The Trump stock rally: Averting calamity with a little charm
Posted on November 12th, 2016

Courtesy The Sydney Morning Herald

The stock market is easily rattled, but it can also be easily seduced.

President-elect Donald Trump’s long-term relationship with Wall Street is just getting started, but he has already demonstrated that he can not only shake up but also mollify the market. It soared to a record on Thursday, as Trump was preparing to meet with President Barack Obama in the White House.

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Consider that through Election Day, the stock market heavily favoured Hillary Clinton for president and that as recently as Monday, the market rose sharply on news that the FBI director, James Comey, had found nothing in the latest batch of Clinton emails to warrant prosecution.

The market’s pro-Clinton bias was glaring on Tuesday night, as evidence of Trump’s strong performance trickled in and Clinton’s chances dimmed.

Shocked by the prospect of a Trump presidency, traders sold off Standard & Poor’s 500-stock index futures contracts as fast as they could, and the market cratered. Within just four hours, by 12:08 am New York time, those futures contracts plummeted almost 6 per cent – a disorderly rout that seemed to predict a calamitous day on Wall Street.

Smooth bromides

Then Trump proceeded to charm the market, which remained in his thrall through Friday.

t started shortly after 2 am, when Clinton telephoned him and conceded defeat. Soon afterward, appearing before cameras, Trump spoke calmly and graciously, saying that Americans owed Clinton “a major debt of gratitude for her service to our country,” and appealing to her followers: “I’m reaching out to you for your guidance and your help so that we can work together and unify our great country.”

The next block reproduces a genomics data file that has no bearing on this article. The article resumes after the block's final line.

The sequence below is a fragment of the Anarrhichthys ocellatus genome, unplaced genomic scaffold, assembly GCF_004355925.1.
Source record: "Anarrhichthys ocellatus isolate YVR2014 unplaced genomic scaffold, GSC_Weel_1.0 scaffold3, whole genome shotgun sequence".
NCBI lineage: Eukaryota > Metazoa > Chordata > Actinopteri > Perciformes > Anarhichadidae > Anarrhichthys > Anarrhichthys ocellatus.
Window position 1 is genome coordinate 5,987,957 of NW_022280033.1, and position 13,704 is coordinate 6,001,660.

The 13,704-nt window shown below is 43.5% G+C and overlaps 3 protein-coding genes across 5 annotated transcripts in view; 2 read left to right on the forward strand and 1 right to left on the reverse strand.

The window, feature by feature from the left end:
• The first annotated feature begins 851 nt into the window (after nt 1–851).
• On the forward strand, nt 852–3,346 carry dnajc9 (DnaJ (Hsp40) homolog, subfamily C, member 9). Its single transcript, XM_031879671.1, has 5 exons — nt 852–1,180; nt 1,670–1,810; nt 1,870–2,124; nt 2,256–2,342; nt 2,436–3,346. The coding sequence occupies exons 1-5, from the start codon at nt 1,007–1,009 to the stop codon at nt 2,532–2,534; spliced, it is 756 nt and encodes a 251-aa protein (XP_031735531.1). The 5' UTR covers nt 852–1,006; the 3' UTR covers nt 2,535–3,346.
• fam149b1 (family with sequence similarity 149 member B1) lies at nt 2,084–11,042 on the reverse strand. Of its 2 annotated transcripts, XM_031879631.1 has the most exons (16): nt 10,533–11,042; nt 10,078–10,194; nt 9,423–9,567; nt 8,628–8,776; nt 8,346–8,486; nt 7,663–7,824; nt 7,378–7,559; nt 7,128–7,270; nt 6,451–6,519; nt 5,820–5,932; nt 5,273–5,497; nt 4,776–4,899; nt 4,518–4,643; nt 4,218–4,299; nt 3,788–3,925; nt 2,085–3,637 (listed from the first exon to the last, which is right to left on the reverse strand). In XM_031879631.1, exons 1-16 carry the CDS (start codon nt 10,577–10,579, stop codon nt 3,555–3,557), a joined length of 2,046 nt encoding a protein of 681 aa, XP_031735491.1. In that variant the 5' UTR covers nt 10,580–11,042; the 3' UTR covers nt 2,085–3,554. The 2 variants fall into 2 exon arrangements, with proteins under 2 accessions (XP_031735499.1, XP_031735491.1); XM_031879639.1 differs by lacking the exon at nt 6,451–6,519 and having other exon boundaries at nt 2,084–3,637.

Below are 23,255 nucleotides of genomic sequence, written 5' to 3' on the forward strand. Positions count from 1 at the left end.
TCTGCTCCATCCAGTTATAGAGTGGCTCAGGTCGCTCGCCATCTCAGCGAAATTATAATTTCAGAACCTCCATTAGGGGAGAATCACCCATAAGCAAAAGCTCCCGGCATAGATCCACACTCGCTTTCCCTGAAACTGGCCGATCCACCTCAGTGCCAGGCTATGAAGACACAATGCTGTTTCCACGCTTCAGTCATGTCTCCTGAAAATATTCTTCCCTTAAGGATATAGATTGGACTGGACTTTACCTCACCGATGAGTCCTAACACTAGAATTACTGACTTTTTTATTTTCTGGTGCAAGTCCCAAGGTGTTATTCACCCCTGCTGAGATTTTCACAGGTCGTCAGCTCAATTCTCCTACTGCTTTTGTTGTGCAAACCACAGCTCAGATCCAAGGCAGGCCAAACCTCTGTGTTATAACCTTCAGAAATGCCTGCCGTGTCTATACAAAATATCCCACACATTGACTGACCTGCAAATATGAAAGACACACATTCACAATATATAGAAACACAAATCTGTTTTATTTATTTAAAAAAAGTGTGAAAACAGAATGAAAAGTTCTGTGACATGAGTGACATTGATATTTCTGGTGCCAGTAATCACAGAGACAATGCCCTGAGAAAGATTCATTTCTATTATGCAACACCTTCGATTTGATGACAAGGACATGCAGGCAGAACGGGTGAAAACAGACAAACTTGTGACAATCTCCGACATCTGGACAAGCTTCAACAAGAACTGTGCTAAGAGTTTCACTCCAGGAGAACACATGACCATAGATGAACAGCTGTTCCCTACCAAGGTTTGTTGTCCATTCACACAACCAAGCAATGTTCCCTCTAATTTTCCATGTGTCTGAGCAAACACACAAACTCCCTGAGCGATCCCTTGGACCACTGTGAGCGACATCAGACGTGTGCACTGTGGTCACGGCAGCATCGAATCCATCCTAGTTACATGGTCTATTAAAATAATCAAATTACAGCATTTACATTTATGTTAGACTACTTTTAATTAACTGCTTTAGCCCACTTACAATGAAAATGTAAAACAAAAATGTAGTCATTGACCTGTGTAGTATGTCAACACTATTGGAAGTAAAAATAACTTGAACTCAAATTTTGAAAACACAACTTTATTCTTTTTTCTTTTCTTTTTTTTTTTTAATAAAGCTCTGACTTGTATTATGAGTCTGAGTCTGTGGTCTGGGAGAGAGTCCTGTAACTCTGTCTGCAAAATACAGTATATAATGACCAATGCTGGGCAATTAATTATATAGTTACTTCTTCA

Prices rose as Trump read smoothly from a teleprompter, uttering familiar bromides. When he is president, economic growth will double, he proclaimed. America’s interests will come first, but other countries will be treated fairly.

Mollifying the market: Investors had favoured Hillary Clinton, but sentiment turned quickly after Trump read his first ...
Mollifying the market: Investors had favoured Hillary Clinton, but sentiment turned quickly after Trump read his first statements from the teleprompter. Photo: Bloomberg

Then came one of the central points of his still nascent economic program, one that came naturally to a businessman who grew up in the New York City construction industry. “We’re going to rebuild our infrastructure,” he said. “And we will put millions of our people to work as we rebuild it.”

Trump hasn’t issued many more specifics than that since his election victory, though he has set up a transition team website that contains some broad policy statements, including a call for $US550 billion to be spent on roads, rail, airports and other infrastructure. But he has been consistently courteous, perhaps startlingly so, for those who were expecting a more bombastic persona.

"A very good man": The President-elect Donald Trump and President Barack Obama at their first meeting.
“A very good man”: The President-elect Donald Trump and President Barack Obama at their first meeting.  Photo: AP

On Thursday, for example, after meeting with Obama, Trump told reporters that the president, whom he had vilified during the campaign, was actually “a very good man” and said it was “a great honour” to meet with him. Obama responded in kind, saying they had an “excellent meeting.”

The bar is low

Words like these have been more than enough to buoy the US sharemarket – and global markets followed. On Thursday, the Dow Jones industrial average rose to record territory and climbed further on Friday. But the Trump rally started earlier, in the wee hours of Wednesday morning. By the time that trading day ended in New York, the futures market had risen nearly 7 per cent, an extraordinary ride.